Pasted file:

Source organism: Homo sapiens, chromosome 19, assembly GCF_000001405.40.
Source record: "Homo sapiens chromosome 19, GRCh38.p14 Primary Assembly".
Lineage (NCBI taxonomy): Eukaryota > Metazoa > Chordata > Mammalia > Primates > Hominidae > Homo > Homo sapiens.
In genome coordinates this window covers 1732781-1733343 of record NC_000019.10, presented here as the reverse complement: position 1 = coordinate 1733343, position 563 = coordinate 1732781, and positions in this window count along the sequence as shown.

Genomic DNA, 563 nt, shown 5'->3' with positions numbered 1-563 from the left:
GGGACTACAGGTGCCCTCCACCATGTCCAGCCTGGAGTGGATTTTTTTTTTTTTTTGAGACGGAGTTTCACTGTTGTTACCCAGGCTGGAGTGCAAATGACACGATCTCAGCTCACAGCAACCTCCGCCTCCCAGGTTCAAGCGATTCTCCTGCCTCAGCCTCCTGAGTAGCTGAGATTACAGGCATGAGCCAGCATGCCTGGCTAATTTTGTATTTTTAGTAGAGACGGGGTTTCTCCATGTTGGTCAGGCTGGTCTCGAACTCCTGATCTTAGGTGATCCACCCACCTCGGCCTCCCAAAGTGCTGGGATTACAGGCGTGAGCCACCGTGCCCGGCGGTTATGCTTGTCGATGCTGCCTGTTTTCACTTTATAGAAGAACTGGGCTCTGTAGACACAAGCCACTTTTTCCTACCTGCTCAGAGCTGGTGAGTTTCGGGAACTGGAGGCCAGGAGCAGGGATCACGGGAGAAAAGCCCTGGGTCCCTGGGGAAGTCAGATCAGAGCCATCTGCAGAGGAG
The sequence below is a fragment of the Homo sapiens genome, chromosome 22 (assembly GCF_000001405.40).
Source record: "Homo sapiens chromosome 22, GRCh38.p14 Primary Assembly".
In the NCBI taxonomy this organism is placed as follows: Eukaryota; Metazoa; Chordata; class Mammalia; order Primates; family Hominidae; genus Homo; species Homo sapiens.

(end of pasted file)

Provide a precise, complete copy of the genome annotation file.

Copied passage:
Source organism: Homo sapiens, chromosome 19, assembly GCF_000001405.40.
Source record: "Homo sapiens chromosome 19, GRCh38.p14 Primary Assembly".
Lineage (NCBI taxonomy): Eukaryota > Metazoa > Chordata > Mammalia > Primates > Hominidae > Homo > Homo sapiens.
In genome coordinates this window covers 1732781-1733343 of record NC_000019.10, presented here as the reverse complement: position 1 = coordinate 1733343, position 563 = coordinate 1732781, and positions in this window count along the sequence as shown.

Genomic DNA, 563 nt, shown 5'->3' with positions numbered 1-563 from the left:
GGGACTACAGGTGCCCTCCACCATGTCCAGCCTGGAGTGGATTTTTTTTTTTTTTTGAGACGGAGTTTCACTGTTGTTACCCAGGCTGGAGTGCAAATGACACGATCTCAGCTCACAGCAACCTCCGCCTCCCAGGTTCAAGCGATTCTCCTGCCTCAGCCTCCTGAGTAGCTGAGATTACAGGCATGAGCCAGCATGCCTGGCTAATTTTGTATTTTTAGTAGAGACGGGGTTTCTCCATGTTGGTCAGGCTGGTCTCGAACTCCTGATCTTAGGTGATCCACCCACCTCGGCCTCCCAAAGTGCTGGGATTACAGGCGTGAGCCACCGTGCCCGGCGGTTATGCTTGTCGATGCTGCCTGTTTTCACTTTATAGAAGAACTGGGCTCTGTAGACACAAGCCACTTTTTCCTACCTGCTCAGAGCTGGTGAGTTTCGGGAACTGGAGGCCAGGAGCAGGGATCACGGGAGAAAAGCCCTGGGTCCCTGGGGAAGTCAGATCAGAGCCATCTGCAGAGGAG
The sequence below is a fragment of the Homo sapiens genome, chromosome 22 (assembly GCF_000001405.40).
Source record: "Homo sapiens chromosome 22, GRCh38.p14 Primary Assembly".
In the NCBI taxonomy this organism is placed as follows: Eukaryota; Metazoa; Chordata; class Mammalia; order Primates; family Hominidae; genus Homo; species Homo sapiens.